The power of the preview in smile makeover of eroded dentitions

30 Jul 2018 - 22844

Facing aesthetic requests becomes a bigger challenge than it already is when it comes to eroded dentitions due to the crucial need of restoring function at the same time. The team, dentist and ceramist, often have to meet demanding patients who have big aesthetic issues and heavily modified smile lines. This is why it is so important to agree on a predictable preview of the makeover for the patient and the dental team, and the simplest analog tool is the full mock-up.

The esthetic and functional preview called full mock up is mandatory for such cases, because there is no way you can change the esthetics without integrating a new function.

This article will highlight the importance of the previewing to guide the dentist through  the clinical steps.

Fig. 1

This young male patient, 27 years old, is looking for a smile makeover. His smile line is strongly affected by a wear process (mainly erosion and abrasion). 

Fig. 2

The cervical line is also asymmetric due to the disposition of his teeth. The more palatal is the position of a central incisor, the lower is the cervical margin.

Fig. 3

The first issue discussed was orthodontic treatment, which the patient refused. At this step of treatment planning, it is important to leave an open door for an interdisciplinary approach, including orthodontics as it is difficult to anticipate the final outcome with this option. This is why it was decided to proceed to a full mock-up from this initial situation and see if proportions and esthetic compromises were acceptable without undergoing orthodontic treatment. That’s the beauty of the mock up which is stressless on both sides.

Fig. 4

The visible erosion process is attributed to soft drinks that were a habit to the patient.

Fig. 5

In the lower jaw, wear process on the occlusal surface has eliminated almost all the enamel causing dentin exposure.

 

Fig. 6

Once we tried the mock up (DMG Luxatemp Star) both the dentist and patient were satisfied with the result, especially with the thickness of teeth 21 and 22.

The correlation between the new smile line and this wear process will offer freedom for creating a new smile line thanks to the increase in vertical dimension.

Treatment planning was the following:

Increasing vertical dimension from:

– Buccal and palatal veneers from 13 to 23 for the upper arch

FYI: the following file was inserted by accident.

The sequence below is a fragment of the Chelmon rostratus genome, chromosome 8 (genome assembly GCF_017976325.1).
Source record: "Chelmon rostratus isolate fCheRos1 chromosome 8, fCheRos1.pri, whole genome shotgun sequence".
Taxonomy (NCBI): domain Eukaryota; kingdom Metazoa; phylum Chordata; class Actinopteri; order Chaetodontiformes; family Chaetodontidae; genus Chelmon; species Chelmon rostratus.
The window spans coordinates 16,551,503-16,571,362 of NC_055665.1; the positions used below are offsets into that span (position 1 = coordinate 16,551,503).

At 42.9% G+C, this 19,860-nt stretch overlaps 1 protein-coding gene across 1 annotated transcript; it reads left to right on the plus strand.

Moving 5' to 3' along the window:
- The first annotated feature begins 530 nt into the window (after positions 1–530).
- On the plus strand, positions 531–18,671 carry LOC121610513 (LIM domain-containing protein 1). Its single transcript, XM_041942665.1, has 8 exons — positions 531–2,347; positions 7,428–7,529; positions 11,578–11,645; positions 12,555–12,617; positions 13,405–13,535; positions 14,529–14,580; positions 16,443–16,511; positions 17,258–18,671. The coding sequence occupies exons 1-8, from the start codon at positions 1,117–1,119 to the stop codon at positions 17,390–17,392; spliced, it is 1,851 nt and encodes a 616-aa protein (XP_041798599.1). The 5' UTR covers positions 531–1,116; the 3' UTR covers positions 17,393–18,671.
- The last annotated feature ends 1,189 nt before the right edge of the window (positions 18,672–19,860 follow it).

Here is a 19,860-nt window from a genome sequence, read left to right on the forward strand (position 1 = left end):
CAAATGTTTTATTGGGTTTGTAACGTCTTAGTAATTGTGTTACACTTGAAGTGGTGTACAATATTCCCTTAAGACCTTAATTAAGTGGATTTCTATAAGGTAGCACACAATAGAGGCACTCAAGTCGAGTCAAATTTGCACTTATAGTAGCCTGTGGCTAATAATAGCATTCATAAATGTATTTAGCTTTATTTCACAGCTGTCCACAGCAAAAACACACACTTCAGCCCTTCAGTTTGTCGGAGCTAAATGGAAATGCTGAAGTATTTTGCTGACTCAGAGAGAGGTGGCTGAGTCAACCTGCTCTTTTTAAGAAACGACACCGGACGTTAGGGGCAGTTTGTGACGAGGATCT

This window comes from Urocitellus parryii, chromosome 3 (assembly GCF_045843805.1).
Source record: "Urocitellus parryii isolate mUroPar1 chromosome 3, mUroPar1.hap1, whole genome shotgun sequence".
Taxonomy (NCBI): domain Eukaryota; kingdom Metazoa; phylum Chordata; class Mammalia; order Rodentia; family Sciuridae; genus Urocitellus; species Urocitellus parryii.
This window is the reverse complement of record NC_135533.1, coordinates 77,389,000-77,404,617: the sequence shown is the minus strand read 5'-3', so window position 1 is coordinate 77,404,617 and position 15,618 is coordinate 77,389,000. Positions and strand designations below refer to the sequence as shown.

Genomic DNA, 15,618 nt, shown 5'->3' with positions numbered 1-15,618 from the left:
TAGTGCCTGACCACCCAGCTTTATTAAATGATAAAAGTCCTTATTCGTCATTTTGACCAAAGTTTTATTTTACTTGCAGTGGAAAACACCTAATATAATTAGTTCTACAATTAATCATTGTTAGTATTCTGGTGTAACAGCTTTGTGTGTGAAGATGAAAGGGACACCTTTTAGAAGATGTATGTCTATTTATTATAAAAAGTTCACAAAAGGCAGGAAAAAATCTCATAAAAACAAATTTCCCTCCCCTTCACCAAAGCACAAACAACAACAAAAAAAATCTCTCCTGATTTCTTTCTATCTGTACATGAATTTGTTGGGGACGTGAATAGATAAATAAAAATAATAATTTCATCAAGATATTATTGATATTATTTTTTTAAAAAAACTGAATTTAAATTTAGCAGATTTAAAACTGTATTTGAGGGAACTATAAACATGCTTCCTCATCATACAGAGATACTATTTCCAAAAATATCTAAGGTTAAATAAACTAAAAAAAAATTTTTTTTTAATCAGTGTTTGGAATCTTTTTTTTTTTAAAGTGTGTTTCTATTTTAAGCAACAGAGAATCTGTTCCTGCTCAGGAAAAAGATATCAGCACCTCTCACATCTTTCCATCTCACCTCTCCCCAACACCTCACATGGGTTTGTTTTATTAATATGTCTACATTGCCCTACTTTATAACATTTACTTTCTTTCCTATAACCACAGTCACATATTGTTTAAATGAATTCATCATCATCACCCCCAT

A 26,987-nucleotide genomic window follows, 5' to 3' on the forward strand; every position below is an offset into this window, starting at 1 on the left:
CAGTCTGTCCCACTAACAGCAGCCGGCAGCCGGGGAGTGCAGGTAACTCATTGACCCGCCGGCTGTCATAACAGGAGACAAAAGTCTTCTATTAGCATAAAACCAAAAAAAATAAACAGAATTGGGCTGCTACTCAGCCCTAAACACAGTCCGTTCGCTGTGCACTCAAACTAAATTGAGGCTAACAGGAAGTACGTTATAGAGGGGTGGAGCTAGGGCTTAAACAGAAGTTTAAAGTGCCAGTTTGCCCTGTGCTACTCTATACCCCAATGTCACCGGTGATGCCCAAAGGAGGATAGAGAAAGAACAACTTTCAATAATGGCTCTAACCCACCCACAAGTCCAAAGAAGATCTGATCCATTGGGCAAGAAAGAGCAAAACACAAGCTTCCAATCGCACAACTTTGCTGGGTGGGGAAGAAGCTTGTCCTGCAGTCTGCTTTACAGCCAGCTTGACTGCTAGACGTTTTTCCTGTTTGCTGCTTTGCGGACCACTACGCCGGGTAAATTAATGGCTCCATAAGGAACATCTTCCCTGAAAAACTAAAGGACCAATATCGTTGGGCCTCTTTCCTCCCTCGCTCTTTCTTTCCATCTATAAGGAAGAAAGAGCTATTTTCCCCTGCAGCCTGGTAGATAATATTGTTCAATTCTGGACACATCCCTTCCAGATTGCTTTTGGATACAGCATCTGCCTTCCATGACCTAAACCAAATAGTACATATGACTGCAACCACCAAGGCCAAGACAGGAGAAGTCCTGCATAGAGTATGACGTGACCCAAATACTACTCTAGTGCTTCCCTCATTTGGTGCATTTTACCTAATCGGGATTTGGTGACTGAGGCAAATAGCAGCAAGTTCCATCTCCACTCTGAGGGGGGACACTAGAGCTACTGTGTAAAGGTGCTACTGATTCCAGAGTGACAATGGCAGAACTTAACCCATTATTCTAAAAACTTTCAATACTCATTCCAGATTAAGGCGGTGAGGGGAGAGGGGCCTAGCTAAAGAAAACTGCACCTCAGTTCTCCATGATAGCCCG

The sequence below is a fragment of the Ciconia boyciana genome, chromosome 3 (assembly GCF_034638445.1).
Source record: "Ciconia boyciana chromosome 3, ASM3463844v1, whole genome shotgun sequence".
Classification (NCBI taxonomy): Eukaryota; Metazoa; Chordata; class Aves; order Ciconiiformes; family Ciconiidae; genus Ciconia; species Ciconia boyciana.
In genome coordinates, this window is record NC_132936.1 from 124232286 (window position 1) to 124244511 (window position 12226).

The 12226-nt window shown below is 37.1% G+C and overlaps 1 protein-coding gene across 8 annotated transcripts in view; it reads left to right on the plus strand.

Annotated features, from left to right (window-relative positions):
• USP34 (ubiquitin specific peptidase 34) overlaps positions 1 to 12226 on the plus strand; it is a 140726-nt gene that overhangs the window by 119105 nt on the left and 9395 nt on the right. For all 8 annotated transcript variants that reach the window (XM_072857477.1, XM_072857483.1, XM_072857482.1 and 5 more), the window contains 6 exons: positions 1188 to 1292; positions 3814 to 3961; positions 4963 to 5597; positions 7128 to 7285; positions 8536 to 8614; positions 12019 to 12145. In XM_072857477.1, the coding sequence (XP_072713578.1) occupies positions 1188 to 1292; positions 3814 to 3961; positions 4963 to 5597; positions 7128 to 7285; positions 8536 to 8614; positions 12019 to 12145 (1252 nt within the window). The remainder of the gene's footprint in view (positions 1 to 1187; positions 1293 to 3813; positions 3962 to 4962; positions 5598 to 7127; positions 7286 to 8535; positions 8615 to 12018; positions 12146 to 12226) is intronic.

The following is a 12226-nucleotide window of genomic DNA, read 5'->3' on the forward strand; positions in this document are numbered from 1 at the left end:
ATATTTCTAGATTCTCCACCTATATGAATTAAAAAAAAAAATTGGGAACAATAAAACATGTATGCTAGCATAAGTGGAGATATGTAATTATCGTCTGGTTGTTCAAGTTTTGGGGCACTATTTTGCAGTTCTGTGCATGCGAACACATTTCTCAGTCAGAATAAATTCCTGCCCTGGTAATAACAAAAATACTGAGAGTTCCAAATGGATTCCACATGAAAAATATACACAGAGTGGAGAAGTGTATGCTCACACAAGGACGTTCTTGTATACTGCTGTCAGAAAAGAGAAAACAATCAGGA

– Occlusal veneers from 34 to 37 and 44 to 47 

– Crown on 42 

Redesigning of the pink line with gingivectomy for 21 and 22 which are tilted towards the palate

Fig. 7

Once the full mock up was validated, we used it as a preparation guide in the anterior area to control the depth of the cut following Gurel’s technique.

Fig. 8

For the lower arch we prepared as well through the mock up. For the occlusal veneers a minimum thickness of 0,5 mm was ensured while keeping the marginal ridge, following my own technique.

Fig. 9

Preparations were minimal and were made to follow the new gingival line, corrected to maintain the gum in the ideal position with temporaries and final restorations.

Fig. 10

Temporaries were fabricated with the same material used for the mock up (DMG Luxatemp Star) and with the same silicone index. A spot of adhesive is applied on the buccal surface of the preparation and is light cured. Then just a little excess material is removed with burs to create a clean margin. You can note that teeth 11 and 21 don’t have the same color because of different thickness of the temporaries.

Fig. 11

Luxatemp resin is a chemical cure material syringeable available in two versions: Fluorescence and Star.

The trick is to leave the setting time beyond 4 min when temporaries are made in order to have a super nice texture avoiding a sticky effect.

Fig. 12

Palatal veneers, made with composite block (DMG LuxaCam block), and buccal veneers, made with Emax LT B1, are simultaneously bonded using Optrasculpt PAD (Ivoclar Vivadent).

Fig. 13

Restorations are bonded one by one. You can see the important difference between the initial situation and the final outcome in terms of volume both on the palatal and occlusal sides.

Fig. 14

Occlusal veneers are bonded following the same protocol.

Fig. 15

View of the final restoration for the lower arch. 

Fig. 16

Note the good esthetic integration of the palatal veneers (DMG LuxaCam composite).

Thanks to the increase in vertical dimension, the lost enamel is replaced without touching the palatal structure following a no prep approach.

Fig. 17

Integration of the buccal veneers and the new bite. The global appearance is well integrated even if symmetry is not ideal. This is a good example to define beauty: you can’t define it but you can recognize it.

Fig. 18

Natural smile with a very good integration of the buccal veneers.

Thank you CDT Gerald Ubassy (ceramist) for this masterpiece.

 

Conclusions

In such a case, in which many clinical parameters have to be redefined, the use of a predictable tool like the full mock up is really the GPS able to drive you through the treatment and offer confidence from the first appointment to the final result. 

Calibration of the preparation is the key to be minimally invasive and guarantee the required thickness for the occlusal and buccal veneer.

Dentistry has to be simple, guided and, of course, esthetic!

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